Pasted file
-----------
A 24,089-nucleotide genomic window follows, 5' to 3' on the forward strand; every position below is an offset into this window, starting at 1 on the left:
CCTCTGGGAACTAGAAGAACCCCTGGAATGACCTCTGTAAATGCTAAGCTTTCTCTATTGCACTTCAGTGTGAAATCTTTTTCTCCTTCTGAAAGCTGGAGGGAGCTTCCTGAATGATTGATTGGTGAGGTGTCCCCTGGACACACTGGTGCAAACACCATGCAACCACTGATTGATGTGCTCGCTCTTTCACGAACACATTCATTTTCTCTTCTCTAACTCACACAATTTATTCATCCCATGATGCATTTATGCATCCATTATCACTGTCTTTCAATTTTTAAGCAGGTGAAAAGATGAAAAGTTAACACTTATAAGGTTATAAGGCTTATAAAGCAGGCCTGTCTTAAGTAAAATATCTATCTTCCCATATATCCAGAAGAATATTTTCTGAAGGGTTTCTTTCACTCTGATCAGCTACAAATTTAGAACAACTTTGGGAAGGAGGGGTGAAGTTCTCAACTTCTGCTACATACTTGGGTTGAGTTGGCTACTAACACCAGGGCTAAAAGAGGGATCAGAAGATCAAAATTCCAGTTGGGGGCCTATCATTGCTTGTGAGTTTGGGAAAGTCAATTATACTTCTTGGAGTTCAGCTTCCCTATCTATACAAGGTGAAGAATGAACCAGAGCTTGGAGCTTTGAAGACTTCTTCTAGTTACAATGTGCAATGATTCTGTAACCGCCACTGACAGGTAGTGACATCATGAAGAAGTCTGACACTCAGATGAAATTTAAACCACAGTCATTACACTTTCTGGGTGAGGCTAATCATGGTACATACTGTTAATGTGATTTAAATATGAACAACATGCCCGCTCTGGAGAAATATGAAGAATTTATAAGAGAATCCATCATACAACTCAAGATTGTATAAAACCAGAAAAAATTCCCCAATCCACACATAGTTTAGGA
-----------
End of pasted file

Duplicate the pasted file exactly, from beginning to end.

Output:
A 24,089-nucleotide genomic window follows, 5' to 3' on the forward strand; every position below is an offset into this window, starting at 1 on the left:
CCTCTGGGAACTAGAAGAACCCCTGGAATGACCTCTGTAAATGCTAAGCTTTCTCTATTGCACTTCAGTGTGAAATCTTTTTCTCCTTCTGAAAGCTGGAGGGAGCTTCCTGAATGATTGATTGGTGAGGTGTCCCCTGGACACACTGGTGCAAACACCATGCAACCACTGATTGATGTGCTCGCTCTTTCACGAACACATTCATTTTCTCTTCTCTAACTCACACAATTTATTCATCCCATGATGCATTTATGCATCCATTATCACTGTCTTTCAATTTTTAAGCAGGTGAAAAGATGAAAAGTTAACACTTATAAGGTTATAAGGCTTATAAAGCAGGCCTGTCTTAAGTAAAATATCTATCTTCCCATATATCCAGAAGAATATTTTCTGAAGGGTTTCTTTCACTCTGATCAGCTACAAATTTAGAACAACTTTGGGAAGGAGGGGTGAAGTTCTCAACTTCTGCTACATACTTGGGTTGAGTTGGCTACTAACACCAGGGCTAAAAGAGGGATCAGAAGATCAAAATTCCAGTTGGGGGCCTATCATTGCTTGTGAGTTTGGGAAAGTCAATTATACTTCTTGGAGTTCAGCTTCCCTATCTATACAAGGTGAAGAATGAACCAGAGCTTGGAGCTTTGAAGACTTCTTCTAGTTACAATGTGCAATGATTCTGTAACCGCCACTGACAGGTAGTGACATCATGAAGAAGTCTGACACTCAGATGAAATTTAAACCACAGTCATTACACTTTCTGGGTGAGGCTAATCATGGTACATACTGTTAATGTGATTTAAATATGAACAACATGCCCGCTCTGGAGAAATATGAAGAATTTATAAGAGAATCCATCATACAACTCAAGATTGTATAAAACCAGAAAAAATTCCCCAATCCACACATAGTTTAGGA